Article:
Described as “Uber-for-flowers” by TechCrunch, BloomThat’s on a mission to deliver ridiculously fast and awesome curated bouquets of flowers — and occasionally bacon, which they had on offer for Father’s Day.
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Giving gifts should be fun, but Matthew Schwab, David Bladow and Chad Powell found ordering flowers so not fun that they felt something needed to be done about it. The three launched BloomThat in the San Francisco Bay area last year.
“We found that most people send flowers only on special occasions, if even that often, which really wasn’t much of a surprise to us,” Schwab recently told me. “Not only is sending flowers expensive, with bouquets that are kind of boring, but you’re out of luck if you want to send them at the last minute — which happens. A lot.”
BloomThat aims to simplify everything — from the process, to the selection, to the look and feel of the blooms they deliver. It’s a philosophy that seems to work: “Our customers typically order two bouquets in their first 60 days,” Schwab said, and the reviews on their Yelp page prove their growing legion of petal-loving fans.
Because sending flowers should be fun
BloomThat was inspired by the founder’s own relationships. Ordering flowers is often too expensive to be spontaneous, Schwab explained, and that’s before the fees and upcharges that show up during the ordering process.
Plus, he found that delivery was slow and the selection often wasn’t what he was looking for. “A lot of bouquets look like something my grandmother would have picked — which is perfect for her, but not what I’d want to send to my girlfriend,” Schwab said.
They decided that the industry was ready for a revolution. Looking at the process from the ground up, BloomThat aims to make it much simpler.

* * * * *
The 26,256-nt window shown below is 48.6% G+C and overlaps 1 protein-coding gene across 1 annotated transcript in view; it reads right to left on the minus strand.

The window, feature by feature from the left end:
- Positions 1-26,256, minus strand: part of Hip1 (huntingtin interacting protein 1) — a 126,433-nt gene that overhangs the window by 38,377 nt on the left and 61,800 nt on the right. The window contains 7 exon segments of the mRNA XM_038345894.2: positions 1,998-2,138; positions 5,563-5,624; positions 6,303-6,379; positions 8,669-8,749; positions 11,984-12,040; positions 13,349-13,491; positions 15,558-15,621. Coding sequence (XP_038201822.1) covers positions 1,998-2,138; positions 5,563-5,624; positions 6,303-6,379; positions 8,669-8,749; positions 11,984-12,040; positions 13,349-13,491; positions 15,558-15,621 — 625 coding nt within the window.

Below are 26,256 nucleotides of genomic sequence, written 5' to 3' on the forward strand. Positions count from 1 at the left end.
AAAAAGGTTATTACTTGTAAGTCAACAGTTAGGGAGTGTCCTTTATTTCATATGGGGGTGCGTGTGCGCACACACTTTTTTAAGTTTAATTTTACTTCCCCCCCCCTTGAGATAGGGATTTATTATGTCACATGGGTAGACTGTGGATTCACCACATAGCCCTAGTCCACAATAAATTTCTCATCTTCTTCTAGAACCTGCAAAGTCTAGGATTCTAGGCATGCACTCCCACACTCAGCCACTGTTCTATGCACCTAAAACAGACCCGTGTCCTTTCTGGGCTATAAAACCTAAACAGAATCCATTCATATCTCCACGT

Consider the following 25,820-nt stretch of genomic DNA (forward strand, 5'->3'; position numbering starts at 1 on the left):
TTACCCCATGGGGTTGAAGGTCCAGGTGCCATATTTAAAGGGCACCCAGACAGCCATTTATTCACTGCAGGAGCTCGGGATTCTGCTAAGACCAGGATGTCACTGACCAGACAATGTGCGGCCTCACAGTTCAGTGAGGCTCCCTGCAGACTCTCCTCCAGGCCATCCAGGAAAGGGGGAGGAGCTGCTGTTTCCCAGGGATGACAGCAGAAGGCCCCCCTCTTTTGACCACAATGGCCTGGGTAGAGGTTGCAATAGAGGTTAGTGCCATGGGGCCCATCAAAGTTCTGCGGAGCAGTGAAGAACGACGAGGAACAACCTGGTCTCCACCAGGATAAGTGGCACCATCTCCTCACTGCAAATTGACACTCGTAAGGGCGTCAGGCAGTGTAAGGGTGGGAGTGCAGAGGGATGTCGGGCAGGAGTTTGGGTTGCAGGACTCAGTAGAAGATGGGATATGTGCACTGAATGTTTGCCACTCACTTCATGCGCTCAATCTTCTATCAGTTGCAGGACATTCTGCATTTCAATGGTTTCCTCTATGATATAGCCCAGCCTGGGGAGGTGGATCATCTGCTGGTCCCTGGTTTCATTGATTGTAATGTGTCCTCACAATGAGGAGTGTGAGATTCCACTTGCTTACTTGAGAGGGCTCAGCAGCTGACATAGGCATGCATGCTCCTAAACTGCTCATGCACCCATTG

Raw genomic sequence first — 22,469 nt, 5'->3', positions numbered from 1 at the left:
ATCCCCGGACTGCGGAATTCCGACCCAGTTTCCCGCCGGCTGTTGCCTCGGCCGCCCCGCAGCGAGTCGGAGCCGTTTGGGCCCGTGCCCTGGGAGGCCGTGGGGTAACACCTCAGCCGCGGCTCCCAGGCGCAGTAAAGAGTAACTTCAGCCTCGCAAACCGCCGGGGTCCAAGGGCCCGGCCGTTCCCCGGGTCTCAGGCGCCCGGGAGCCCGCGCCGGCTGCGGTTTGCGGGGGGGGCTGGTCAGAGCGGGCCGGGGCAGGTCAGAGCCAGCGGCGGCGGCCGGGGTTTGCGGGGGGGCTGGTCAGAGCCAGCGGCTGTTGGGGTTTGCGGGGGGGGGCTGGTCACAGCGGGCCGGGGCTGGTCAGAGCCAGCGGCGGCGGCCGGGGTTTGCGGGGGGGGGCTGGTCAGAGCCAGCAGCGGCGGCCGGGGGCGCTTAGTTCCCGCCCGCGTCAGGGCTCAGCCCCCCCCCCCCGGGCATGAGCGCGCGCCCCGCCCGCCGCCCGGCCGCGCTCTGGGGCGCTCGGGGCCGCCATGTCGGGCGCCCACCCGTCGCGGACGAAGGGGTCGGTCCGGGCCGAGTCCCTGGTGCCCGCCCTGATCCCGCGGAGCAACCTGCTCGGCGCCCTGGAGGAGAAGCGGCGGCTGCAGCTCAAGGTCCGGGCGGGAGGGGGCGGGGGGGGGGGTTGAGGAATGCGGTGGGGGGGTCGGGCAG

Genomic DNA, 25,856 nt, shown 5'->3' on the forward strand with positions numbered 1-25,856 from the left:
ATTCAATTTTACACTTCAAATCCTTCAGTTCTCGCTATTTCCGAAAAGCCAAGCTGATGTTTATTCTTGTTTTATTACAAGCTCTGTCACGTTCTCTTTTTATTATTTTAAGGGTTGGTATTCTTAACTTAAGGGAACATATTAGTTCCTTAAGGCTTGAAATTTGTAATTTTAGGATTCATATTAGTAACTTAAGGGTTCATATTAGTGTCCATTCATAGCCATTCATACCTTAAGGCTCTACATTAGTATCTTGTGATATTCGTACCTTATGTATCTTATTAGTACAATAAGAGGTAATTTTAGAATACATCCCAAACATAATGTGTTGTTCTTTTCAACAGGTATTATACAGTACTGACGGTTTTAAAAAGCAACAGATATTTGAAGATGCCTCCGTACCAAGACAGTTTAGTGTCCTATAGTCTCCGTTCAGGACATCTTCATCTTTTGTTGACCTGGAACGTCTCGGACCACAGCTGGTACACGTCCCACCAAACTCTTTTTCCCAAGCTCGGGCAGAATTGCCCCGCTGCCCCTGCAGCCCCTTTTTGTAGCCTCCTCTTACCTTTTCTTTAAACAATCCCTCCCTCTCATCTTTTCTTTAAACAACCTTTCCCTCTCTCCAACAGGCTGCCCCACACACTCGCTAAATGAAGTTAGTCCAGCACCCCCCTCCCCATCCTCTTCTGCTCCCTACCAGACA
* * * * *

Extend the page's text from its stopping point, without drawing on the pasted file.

- It’s easy and fast to order online or by app
- Bouquet selection is curated (their site currently features six)
- Prices start at $35
- There’s free delivery within 90 minutes (in their delivery area)
- The presentation is fresh and non-traditional
“We want to make flowers fun and break down the notion that flowers are only for holidays or special delivery,” said Schwab. “Because of our price point, aesthetic, and speed, we’ve found that people are finding new ways or reasons to send flowers through us.”
Have your own startup? You need to find your “turning point”
BloomThat is growing, even looking toward expansion with their latest round of funding. But taking on the billion dollar flower industry is a lot of work, and Schwab says they quickly learned they needed to be prepared.
“As you grow, you have to start giving up control; as founders, we have to constantly bring on people who are better than us,” said Schwab. “Sometimes, that can be difficult; you want to do it all, but realistically you have to trust other people. Otherwise you can never scale.”
They currently have 15 full-time staff and contractors, with a bunch of part-time support to help with assembly and delivery. Each one of those people is changing the way people think about sending flowers — including potential investors.
“Interacting with our customers, it’s neat to see the shift — the turning point — when the idea clicks,” said Schwab. “We had one investor who was really skeptical. Then he had The Moment: I hopped on my phone, sent flowers via the app, and was done in 60 seconds. He looked at me and said, ‘I totally get it, I totally get it.'”
Tools that help BloomThat keep it simple
“Simplicity drives everything we do, from how we run our business to the experience we want our customers to have,” Schwab said. While it’s a philosophy that obviously resonates with their customers, tools like Gusto keep the back end running smoothly.
“The less time I have to spend in the back office, the more time and energy I can put into the things that matter: our product and the experience,” Schwab said.
“We started with another payroll product, but realized as we grew that we need more insight into what was going on — especially with contractors,” Schwab recalled.
The quest for simplicity drives a lot of innovation today — including here at Gusto. A big shout-out to Matt and the team at BloomThat for sharing how it’s influenced them!